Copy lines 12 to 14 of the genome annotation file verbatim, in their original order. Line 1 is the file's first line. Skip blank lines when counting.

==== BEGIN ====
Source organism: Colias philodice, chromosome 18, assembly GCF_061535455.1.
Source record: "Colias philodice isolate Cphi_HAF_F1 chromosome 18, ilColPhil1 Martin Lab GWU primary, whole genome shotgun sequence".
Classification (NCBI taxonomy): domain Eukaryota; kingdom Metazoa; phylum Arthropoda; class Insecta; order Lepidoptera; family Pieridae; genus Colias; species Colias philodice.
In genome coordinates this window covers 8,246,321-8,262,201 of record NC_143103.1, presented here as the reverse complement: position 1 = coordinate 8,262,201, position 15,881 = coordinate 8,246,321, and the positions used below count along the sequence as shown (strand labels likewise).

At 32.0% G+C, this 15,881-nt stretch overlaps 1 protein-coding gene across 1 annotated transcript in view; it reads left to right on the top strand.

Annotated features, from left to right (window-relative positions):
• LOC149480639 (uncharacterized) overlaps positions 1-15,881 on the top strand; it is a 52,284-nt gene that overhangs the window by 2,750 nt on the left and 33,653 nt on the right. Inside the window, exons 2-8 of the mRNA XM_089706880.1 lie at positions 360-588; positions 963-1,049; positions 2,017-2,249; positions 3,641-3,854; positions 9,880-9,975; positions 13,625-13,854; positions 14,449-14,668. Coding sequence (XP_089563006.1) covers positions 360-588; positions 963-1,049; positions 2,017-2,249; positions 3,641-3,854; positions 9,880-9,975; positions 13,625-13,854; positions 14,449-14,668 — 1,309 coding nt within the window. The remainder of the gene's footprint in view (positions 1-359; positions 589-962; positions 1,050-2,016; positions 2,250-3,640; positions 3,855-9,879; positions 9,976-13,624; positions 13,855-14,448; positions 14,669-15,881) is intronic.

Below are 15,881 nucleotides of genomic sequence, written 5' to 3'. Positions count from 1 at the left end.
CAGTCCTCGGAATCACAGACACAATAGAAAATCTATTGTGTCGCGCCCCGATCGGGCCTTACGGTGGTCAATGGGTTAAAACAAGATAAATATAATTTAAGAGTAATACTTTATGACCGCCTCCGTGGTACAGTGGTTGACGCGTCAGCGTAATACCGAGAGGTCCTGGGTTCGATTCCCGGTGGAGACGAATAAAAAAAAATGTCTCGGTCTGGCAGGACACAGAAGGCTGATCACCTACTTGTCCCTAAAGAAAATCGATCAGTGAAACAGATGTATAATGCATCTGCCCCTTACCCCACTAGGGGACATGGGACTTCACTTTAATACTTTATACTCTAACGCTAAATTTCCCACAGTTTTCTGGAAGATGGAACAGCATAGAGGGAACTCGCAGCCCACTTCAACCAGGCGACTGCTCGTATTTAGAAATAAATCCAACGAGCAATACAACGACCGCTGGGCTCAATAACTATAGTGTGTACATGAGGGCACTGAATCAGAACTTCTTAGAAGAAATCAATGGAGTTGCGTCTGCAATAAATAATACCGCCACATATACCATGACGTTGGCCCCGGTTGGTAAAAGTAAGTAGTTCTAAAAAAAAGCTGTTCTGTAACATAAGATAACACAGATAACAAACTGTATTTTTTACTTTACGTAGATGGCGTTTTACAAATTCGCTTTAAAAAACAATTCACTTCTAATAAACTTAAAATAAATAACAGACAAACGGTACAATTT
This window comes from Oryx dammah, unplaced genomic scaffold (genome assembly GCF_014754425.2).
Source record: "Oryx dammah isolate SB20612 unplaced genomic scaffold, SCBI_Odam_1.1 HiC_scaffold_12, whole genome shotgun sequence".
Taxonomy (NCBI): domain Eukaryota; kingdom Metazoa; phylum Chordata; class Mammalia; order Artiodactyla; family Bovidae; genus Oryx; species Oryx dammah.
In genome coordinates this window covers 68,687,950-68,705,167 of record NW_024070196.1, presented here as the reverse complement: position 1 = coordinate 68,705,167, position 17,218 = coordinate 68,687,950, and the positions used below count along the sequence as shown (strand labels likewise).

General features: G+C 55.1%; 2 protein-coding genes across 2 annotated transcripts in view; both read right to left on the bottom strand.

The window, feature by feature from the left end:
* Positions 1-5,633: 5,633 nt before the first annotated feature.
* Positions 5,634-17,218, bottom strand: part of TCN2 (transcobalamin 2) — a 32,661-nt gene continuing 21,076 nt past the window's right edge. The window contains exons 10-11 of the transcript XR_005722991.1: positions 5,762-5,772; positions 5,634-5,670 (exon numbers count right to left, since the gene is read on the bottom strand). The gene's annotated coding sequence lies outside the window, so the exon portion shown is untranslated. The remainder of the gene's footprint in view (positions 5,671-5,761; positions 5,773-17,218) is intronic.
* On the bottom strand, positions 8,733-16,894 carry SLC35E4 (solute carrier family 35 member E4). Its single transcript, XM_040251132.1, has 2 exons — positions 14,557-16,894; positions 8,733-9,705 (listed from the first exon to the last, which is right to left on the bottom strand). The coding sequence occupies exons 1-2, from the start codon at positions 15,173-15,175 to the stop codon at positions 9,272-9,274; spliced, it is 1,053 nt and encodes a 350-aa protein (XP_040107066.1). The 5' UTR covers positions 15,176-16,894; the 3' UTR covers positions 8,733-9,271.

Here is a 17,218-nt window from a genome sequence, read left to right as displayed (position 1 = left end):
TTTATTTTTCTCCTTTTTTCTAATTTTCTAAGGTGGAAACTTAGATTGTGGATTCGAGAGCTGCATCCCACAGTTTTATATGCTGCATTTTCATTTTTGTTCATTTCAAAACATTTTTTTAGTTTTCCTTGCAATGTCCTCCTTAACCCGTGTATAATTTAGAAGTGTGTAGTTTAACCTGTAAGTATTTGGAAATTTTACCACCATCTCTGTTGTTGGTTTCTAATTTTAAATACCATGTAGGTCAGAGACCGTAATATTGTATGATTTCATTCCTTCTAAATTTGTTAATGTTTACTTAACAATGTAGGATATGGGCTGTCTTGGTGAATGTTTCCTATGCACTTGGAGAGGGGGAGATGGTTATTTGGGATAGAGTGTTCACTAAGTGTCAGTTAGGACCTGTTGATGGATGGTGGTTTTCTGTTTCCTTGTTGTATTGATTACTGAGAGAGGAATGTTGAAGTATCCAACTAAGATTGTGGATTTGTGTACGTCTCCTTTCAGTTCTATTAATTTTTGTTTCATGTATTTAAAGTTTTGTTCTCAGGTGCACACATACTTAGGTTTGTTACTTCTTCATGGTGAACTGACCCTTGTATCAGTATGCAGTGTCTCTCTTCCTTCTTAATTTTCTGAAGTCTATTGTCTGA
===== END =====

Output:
Taxonomy (NCBI): domain Eukaryota; kingdom Metazoa; phylum Chordata; class Mammalia; order Artiodactyla; family Bovidae; genus Oryx; species Oryx dammah.
In genome coordinates this window covers 68,687,950-68,705,167 of record NW_024070196.1, presented here as the reverse complement: position 1 = coordinate 68,705,167, position 17,218 = coordinate 68,687,950, and the positions used below count along the sequence as shown (strand labels likewise).

General features: G+C 55.1%; 2 protein-coding genes across 2 annotated transcripts in view; both read right to left on the bottom strand.